We all want a better night’s sleep for ourselves and our children. You may have heard a friend casually comment that she got her fussy toddler to sleep with a melatonin supplement. Maybe you’ve used it yourself to fall asleep quicker.
Here are four facts about melatonin that can help you determine whether it’s right for you and your family.
4 Facts about Melatonin
1. It is a natural body-produced hormone.
Many people view melatonin as a natural sleeping pill when in actuality, it is a hormone your body naturally produces to help your snooze. It’s quite fascinating really.
Melatonin is often referred to as the “Dracula hormone” because it only comes out at night. This hormone is produced by your pineal gland—a pea-sized gland above the mid-brain, and is activated when the sun goes down. Night falls, your melatonin hormone rises and stays elevated for 12 hours while you sleep. By daylight, melatonin levels fall back down to where they are barely detectable. Our body is a cool machine!
2. You can buy melatonin supplements to adjust your body’s internal clock.
Melatonin supplements are creating quite a buzz lately. You can get them HERE. On one end of the spectrum you have individuals popping capsules like they are a magical and “natural” sleep portal. On the other end are wary people who aren’t quite sure what to make of melatonin supplements. Are they really safe?
An increasing number of parents are giving their kids melatonin to help them fall asleep, probably because melatonin offers a “quick fix” and it is the only hormone available without a prescription.
The fact is that melatonin is meant for people whose internal sleep clocks are a bit off, like those experiencing jet lag, a shift change at work, or blindness. Melatonin is not a long term sleeping pill and must be taken in correct dosages (especially if given to children).
One study relates that melatonin actually suppresses some hormones that regulate puberty. Chronic melatonin use could mess up normal childhood hormonal development and that is something to be concerned about.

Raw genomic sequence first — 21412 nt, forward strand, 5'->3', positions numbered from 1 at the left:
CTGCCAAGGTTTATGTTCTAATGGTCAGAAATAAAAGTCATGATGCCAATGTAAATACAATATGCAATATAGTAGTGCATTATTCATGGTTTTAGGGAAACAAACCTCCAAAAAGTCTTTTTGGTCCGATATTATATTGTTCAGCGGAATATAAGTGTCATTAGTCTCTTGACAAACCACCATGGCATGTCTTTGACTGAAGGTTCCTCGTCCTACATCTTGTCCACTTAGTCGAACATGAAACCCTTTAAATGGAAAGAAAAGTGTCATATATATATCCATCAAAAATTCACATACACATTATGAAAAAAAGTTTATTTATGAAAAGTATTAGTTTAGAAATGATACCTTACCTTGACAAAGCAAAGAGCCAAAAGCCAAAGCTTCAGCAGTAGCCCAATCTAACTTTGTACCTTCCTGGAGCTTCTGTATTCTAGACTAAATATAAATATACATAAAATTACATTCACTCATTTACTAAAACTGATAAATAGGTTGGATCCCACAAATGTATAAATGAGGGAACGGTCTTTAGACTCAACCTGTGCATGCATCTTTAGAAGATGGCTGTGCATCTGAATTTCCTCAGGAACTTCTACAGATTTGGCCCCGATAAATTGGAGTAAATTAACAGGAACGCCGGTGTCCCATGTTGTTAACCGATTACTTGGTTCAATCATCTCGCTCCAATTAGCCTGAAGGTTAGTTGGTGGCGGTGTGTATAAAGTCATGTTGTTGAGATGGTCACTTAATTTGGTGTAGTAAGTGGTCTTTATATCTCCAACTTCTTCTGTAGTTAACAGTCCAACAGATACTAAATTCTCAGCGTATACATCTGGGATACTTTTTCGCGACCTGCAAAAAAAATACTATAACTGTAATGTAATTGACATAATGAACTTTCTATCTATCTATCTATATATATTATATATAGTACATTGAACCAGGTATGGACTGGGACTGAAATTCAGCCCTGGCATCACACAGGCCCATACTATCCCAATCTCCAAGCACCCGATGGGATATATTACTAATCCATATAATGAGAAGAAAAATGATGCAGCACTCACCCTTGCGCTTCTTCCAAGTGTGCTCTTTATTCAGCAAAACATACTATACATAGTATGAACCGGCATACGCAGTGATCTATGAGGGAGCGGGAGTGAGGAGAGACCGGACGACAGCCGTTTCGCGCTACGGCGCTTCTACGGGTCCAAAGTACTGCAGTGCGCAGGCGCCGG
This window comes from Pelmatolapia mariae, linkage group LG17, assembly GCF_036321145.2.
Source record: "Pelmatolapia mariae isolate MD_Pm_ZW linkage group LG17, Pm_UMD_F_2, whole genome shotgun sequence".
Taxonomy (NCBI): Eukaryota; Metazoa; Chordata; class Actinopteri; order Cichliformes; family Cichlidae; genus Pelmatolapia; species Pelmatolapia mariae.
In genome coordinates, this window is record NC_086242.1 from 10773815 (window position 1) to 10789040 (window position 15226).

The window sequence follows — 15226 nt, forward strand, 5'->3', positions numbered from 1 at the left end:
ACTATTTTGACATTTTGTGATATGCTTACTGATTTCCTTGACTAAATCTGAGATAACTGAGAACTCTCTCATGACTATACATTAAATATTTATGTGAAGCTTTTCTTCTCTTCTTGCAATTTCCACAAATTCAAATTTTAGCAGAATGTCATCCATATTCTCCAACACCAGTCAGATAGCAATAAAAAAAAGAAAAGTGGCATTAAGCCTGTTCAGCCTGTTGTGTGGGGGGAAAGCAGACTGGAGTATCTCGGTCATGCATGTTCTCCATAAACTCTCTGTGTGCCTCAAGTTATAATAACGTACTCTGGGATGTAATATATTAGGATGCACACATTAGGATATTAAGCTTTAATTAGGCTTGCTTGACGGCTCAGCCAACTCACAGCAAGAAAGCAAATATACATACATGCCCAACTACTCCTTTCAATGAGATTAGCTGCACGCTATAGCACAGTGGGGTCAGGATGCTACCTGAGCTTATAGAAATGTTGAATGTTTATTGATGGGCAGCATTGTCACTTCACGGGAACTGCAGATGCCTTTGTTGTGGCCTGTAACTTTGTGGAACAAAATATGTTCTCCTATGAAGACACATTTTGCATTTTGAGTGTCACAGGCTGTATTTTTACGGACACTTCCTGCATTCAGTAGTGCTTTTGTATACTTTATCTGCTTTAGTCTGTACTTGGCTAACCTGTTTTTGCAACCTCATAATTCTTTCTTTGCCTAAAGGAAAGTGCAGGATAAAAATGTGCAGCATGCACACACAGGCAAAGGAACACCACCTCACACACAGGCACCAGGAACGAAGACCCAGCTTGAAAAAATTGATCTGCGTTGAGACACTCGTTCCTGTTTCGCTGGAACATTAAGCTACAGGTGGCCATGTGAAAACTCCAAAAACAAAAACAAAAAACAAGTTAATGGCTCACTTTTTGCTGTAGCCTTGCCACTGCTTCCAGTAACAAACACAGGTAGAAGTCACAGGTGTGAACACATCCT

3. Melatonin can help you fall asleep more easily, but it won’t help you sleep more soundly.
It’s true that the occasional melatonin supplement will help you fall asleep more easily, but it has nothing to do with the quality of your sleep. If you are giving melatonin to your child, hoping it will help him sleep through the night, you might be disappointed.
The very best thing you can do to achieve regular sleep patterns is to keep a regular sleep schedule. Your body starts increasing natural melatonin levels about two hours before you go to bed. That means by going to bed around the same time each night will help you sleep better. You don’t need a supplement for that.
4. Red light good, blue light bad
If you or your child is having difficulty falling asleep, it may be because of the type of light exposure your brain is getting.
Blue light (the kind emitted from television, computer, and phone screens) is like the Green Goblin to melatonin. It thwarts your melatonin production, making it harder to fall asleep. On the other hand, red light (a soft lamplight or a nightlight) radiates at a lower energy and can help ready your body for sleep.
Instead of turning to a pill, first try limiting your exposure to blue light before bed time and try increasing the red light.
The bottom line: melatonin may be a good option for getting your body’s internal clock back in rhythm, but it’s probably not a long-term solution. Stick to a regular routine and let your natural melatonin do it’s work.